October 19, 2019
Today is International Archaeology Day and after hundreds of votes were cast over four rounds of voting we are ready to name a new ArchaeoMadness champion: Augustus Pitt Rivers.
Augustus Henry Lane-Fox Pitt Rivers (1827-1900) was an officer in the British army and collected tens of thousands of ethnographic objects from across the world during his life. He developed the idea of typology and classified objects in chronological sequences. His insistence on keeping detailed records on all of the finds at his own excavations, not just the spectacular ones, was unusual at the time and he is regarded by many as the first scientific archaeologist in Britain.
Today, over 26,000 of the items Pitt Rivers collected form the foundation of the collection of the Pitt Rivers Museum at Oxford. Many additional artifacts and papers related to Pitt Rivers are housed at the Salisbury Museum. From 2009-2012 many of the Lieutenant-General Pitt Rivers’ letters held by the Salisbury Museum were transcribed and are available online as part of the Rethinking Pitt Rivers research project.
Inspired by March Madness, ArchaeoMadness is a competition that, in 2019, pit sixteen famous archaeologists against each other in a head-to-head competition. The winning archaeologist from each matchup (based on popular vote) moved on to the next round. This was repeated until Pitt Rivers prevailed over Mary Leakey in the championship round.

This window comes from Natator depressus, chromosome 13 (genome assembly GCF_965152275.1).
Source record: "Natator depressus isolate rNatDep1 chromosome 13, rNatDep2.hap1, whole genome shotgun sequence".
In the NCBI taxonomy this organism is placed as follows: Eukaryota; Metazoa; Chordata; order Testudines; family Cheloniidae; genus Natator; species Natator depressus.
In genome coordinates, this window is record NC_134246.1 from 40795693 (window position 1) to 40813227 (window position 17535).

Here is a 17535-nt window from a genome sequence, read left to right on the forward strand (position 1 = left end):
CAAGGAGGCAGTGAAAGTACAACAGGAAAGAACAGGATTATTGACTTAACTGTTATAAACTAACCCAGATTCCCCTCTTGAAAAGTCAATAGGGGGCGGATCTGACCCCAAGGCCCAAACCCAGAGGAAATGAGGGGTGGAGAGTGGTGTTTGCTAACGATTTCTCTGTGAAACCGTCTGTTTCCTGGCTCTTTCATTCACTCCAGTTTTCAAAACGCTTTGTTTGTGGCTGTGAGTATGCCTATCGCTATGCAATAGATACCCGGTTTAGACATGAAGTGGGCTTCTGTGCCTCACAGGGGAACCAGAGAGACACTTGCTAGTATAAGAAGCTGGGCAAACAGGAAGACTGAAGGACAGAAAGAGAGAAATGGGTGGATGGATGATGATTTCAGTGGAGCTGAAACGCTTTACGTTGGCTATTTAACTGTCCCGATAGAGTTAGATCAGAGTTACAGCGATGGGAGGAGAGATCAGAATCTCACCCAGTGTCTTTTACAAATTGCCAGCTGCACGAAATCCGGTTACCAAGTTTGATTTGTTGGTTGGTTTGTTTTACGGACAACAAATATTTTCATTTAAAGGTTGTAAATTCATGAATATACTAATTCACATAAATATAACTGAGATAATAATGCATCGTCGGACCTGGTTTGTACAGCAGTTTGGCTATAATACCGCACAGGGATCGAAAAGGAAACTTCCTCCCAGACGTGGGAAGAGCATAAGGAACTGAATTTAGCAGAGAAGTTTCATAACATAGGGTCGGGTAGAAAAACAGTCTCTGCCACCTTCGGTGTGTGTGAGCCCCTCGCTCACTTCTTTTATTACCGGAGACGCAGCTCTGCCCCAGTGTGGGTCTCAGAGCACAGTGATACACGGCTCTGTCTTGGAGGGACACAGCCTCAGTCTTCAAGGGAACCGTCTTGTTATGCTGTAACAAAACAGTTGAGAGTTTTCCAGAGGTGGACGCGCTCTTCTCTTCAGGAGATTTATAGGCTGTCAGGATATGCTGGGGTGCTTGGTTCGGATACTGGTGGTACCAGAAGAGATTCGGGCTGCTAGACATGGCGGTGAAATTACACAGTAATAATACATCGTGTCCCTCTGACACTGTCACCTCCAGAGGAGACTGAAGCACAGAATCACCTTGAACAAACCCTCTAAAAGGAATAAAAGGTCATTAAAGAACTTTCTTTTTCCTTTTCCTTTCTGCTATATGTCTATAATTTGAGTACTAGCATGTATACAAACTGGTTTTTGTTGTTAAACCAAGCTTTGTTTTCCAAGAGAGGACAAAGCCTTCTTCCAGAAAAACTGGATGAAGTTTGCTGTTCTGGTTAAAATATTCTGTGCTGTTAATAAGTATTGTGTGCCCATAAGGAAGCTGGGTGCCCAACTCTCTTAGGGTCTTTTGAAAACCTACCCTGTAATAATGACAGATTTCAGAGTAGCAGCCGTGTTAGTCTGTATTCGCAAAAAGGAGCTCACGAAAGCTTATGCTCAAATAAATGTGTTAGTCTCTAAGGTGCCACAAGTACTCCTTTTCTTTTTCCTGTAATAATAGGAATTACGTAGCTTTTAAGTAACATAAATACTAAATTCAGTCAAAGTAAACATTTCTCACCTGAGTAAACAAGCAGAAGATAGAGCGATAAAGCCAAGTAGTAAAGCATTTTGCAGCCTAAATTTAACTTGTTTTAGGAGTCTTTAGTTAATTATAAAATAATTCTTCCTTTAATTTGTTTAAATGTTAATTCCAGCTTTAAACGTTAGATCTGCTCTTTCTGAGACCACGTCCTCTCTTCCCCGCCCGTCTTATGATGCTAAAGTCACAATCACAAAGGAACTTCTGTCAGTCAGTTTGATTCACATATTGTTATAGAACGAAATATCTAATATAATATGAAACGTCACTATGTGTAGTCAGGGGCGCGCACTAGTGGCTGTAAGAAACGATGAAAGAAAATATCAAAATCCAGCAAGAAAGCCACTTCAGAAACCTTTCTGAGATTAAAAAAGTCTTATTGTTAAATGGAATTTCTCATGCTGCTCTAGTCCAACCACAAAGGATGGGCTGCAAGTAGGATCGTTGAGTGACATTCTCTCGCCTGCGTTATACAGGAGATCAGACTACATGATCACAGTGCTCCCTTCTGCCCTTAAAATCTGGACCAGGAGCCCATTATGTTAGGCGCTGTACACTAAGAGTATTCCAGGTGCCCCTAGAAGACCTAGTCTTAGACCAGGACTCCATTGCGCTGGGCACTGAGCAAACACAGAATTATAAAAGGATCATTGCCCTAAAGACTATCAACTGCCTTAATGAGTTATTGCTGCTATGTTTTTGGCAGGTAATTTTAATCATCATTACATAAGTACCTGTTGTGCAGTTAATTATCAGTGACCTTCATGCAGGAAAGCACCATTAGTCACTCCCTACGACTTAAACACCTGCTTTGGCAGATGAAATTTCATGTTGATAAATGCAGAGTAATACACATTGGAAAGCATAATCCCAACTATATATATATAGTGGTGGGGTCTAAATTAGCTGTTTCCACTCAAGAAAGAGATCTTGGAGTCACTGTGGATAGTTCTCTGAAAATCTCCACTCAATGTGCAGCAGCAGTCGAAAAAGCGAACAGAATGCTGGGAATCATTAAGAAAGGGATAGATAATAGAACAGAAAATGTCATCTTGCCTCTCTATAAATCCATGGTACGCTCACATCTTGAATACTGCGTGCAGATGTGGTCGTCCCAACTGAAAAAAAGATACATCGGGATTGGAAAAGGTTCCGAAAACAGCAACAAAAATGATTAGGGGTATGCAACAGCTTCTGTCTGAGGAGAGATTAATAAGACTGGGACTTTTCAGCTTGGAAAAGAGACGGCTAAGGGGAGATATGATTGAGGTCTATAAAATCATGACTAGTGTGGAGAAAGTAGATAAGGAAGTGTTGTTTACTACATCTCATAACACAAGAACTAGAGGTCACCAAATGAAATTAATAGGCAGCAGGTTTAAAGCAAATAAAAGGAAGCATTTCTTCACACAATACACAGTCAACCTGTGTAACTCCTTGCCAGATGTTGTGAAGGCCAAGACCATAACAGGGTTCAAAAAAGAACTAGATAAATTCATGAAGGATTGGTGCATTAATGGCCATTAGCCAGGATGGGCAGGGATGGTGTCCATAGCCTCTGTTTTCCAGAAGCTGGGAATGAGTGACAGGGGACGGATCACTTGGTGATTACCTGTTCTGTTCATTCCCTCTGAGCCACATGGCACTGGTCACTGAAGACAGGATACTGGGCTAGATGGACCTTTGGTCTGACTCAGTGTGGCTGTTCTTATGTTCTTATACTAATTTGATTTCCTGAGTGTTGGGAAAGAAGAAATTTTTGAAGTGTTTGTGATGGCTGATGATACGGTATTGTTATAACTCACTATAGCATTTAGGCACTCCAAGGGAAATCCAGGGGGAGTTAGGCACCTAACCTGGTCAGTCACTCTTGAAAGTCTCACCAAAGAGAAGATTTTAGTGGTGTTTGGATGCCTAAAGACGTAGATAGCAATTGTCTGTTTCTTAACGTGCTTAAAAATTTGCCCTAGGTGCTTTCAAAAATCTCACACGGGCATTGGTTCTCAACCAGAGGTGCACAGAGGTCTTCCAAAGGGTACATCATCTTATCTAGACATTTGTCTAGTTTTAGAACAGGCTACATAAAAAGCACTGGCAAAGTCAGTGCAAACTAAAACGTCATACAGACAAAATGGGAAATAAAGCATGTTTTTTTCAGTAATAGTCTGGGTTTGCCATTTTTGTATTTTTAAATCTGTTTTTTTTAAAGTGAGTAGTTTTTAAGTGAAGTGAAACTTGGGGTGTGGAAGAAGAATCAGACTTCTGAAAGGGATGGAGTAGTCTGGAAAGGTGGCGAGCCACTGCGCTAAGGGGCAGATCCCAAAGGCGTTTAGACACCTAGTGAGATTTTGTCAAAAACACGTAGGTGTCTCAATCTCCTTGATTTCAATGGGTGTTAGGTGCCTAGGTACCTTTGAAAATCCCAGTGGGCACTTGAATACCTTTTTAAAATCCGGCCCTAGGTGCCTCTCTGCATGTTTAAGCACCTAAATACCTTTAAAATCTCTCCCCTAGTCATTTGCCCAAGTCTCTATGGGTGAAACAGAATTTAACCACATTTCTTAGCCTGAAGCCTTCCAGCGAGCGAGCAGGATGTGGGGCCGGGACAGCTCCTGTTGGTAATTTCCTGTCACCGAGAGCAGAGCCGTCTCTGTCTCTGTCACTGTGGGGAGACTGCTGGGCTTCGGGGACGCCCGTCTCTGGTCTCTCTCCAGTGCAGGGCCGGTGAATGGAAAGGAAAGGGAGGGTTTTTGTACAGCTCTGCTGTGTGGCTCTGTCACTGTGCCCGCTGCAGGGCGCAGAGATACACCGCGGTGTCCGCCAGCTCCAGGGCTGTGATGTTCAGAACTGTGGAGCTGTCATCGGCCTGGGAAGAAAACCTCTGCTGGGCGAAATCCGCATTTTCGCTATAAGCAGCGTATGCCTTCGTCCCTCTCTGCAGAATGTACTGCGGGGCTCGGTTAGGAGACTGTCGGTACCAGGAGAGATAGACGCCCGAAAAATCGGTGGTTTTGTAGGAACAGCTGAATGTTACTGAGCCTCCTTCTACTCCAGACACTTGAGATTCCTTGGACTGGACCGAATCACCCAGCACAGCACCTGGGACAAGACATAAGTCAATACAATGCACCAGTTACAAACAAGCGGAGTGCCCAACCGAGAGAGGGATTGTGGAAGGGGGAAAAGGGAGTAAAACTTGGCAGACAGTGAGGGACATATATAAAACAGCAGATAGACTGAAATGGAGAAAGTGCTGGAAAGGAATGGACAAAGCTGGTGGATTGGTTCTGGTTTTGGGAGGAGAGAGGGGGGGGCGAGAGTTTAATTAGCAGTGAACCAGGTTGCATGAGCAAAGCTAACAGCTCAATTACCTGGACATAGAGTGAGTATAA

ArchaeoMadness is a fun way to count down to International Archaeology Day and provides participants all around the world a way to get involved with IAD digitally. Players have two ways to participate: many submitted prediction brackets before voting commenced and even more participants voted each day and entered our daily drawing for fun prizes. One contestant submitted a nearly perfect bracket with only one incorrect pick —he will win our grand prize, a quadcopter drone. To see the final results, see the ArchaeoMadness scoreboard.
Don’t forget: International Archaeology Day is today! See the IAD calendar to find events near you. Over 100 events occur today and several more continue through the end of October.International Archaeology Day Blog